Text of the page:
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If you take a look at the code so far, you will find out a big problem that every component in our game engine is isolated and cannot communicate with each other. In this article, we will try to introduce DI (Dependency Injection) pattern to our game engine framework. What is DI? First let us try to think about a very common scenario: you are writing class A, in which there is a method that is depending on another method in class B. What you write will be like this: Then the problem is how could we get the instance of B? We can either create a B() or inject an instance of B. The first one is considered not good enough since: You may not create an instance of B without other dependencies. B may be depending on C, D, E or something else. It is hard to test since you cannot tell the bugs are inside A or B. Although the second one is better and it is widely used in modern software architecture, it won't fit in our system. Let us take snake game for example. In this game, we hav ...
Now we have the abilities to: render images render animations control sprites This time we will try to create our first game -- SNAKE. The demo project will be split into 2 sections and this post will only contain the first one. The first thing we need to solve is how to render a snake. I will first introduce tile system here. Almost every 2D game you have played, from Super Mario to Warcraft 3, is based on tiles. The main idea of tile-based game is to split everything in game into tiles, then we can reuse them and. You may not know that the clouds and bushes are the same (just different in color) in Super Mario Bros. The developers reduced memory usage by reusing cloud tiles. Another good example is map editor in RPG Maker. Usually we will use a tileset containing a lots of different tiles to generate a map by placing them into grid. A snake game can also be a tile game. We can split the screen into several tiles and render them using different colors: red: snake head bl ...
Last time we were talking about how animation works. Basically all you need to know are how to paint and how to update. However, if you look at the demo of last article, you would find that the balls won't be removed from the list even when they fly out of game canvas. This causes a memory leak issue. So the first changes in this article is to have a method named toRemove() in Animation interface. If an animation object think itself can be removed, it will set toRemove() return true and the game context will remove it from animation list. If you are not familiar with Java 8 Stream API, it is time to learn it. It will collect all the objects of which toRemove() method return true. If you are familiar with Python, it equals to: This time we will talk about how to control the animations. We will use Sprite as the term to describe the controllable objects as in this game engine we will focusing on sprite animation (There will be an article talking about animating sprites). In Java ...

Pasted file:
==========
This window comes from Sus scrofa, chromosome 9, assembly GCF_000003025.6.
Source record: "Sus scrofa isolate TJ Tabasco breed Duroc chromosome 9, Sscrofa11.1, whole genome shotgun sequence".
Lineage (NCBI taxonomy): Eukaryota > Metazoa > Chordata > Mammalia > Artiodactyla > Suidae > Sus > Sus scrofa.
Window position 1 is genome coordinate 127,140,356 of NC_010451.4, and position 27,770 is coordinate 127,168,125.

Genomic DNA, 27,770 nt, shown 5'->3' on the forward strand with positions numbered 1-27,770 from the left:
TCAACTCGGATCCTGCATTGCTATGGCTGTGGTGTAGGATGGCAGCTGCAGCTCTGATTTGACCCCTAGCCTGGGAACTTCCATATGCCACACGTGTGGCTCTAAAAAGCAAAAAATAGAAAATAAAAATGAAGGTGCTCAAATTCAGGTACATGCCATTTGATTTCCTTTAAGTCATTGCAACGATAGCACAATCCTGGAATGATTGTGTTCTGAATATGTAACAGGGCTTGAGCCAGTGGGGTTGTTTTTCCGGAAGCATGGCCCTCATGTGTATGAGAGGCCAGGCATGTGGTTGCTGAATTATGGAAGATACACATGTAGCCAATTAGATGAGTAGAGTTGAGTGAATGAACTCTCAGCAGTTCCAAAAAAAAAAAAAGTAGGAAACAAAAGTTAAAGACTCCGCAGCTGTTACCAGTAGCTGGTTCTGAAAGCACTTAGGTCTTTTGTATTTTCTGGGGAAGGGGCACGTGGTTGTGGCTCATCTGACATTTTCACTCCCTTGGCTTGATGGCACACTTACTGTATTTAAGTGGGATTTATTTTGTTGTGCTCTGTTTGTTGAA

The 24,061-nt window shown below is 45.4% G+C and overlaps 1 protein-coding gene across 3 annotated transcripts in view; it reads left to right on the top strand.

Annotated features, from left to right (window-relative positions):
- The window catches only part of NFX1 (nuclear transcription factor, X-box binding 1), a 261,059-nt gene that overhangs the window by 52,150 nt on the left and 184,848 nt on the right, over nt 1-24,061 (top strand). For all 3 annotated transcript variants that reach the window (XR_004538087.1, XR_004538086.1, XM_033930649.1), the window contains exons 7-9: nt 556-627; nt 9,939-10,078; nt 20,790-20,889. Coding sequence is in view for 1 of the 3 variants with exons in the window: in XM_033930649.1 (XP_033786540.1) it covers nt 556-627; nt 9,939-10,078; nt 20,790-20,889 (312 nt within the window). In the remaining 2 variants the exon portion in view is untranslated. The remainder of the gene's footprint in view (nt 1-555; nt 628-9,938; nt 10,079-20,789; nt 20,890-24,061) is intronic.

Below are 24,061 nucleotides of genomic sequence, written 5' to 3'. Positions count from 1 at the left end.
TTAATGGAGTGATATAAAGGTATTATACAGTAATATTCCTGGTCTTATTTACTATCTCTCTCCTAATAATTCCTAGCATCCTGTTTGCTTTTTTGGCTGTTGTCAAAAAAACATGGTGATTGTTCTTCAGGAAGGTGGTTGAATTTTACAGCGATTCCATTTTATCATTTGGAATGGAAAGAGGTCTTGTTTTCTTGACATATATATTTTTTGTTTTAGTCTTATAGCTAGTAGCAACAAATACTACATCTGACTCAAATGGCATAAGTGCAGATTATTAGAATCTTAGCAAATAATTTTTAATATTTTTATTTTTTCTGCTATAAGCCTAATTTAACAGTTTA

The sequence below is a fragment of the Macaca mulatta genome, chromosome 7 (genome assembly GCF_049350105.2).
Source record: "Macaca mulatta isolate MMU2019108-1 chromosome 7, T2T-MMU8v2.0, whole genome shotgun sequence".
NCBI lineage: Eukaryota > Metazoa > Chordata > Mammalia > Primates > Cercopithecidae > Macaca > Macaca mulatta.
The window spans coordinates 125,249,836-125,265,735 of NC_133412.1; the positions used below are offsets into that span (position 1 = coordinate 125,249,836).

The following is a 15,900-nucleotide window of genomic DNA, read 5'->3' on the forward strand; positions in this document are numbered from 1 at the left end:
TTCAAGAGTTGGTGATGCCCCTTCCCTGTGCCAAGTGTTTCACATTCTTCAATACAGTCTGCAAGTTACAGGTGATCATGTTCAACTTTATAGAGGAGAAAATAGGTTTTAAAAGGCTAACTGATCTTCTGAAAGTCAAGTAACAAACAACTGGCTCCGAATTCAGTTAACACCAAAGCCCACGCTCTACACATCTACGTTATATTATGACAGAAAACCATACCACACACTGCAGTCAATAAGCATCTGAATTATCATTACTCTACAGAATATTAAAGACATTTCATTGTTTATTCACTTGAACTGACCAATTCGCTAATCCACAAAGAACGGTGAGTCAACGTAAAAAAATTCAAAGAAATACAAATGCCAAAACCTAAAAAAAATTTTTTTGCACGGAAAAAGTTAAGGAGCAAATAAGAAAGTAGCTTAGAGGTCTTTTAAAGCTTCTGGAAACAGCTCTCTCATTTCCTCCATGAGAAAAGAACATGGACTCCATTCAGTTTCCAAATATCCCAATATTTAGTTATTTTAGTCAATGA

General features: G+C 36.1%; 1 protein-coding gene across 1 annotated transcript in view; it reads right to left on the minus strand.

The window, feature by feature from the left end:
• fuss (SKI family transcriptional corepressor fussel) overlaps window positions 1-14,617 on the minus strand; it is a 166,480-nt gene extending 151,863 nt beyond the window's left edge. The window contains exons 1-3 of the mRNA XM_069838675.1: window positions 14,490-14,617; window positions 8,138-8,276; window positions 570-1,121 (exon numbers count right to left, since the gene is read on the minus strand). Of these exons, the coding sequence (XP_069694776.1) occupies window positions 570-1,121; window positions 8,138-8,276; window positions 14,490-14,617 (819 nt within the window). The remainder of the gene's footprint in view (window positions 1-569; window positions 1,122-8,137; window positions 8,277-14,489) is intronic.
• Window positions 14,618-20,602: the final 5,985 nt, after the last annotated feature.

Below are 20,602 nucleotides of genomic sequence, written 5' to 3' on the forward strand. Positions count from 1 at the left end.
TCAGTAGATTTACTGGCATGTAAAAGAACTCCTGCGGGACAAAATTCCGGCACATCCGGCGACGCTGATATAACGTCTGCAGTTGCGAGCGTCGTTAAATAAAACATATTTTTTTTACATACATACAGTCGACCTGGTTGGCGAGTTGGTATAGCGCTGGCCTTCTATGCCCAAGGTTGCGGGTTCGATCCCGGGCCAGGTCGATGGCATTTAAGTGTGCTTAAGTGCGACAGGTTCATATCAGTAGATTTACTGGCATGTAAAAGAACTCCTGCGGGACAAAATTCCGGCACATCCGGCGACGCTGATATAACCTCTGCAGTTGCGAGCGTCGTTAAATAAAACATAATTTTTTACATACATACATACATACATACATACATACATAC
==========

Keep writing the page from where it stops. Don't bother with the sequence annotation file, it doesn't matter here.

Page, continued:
What is a game engine? It is a framework or a library. Developers can use it to create games without knowing what is behind it. You don't need to know how graphic drivers render images to screen or how to compute the speed of a dropping ball. All you need to do is to tell the engine to render images or add gravity to this ball. In this series of articles, I will show you how to write a 2D game engine in Java. I will only show the ideas and won't touch the details (such as optimization) behind. How to render images/paint in Java There are many UI libraries in Java, such as Swing, AWT, SWT or JavaFX. We will use AWT & Swing as they are easy to understand and we only need a canvas-like widget (not the Canvas.java). Here is a working example of rendering a blue rectangle: First we create a subclass of JComponent.java and override the method paintComponent() in order to have a canvas widget. We can write all the painting statements in paintComponent(). This method will be invoked once ...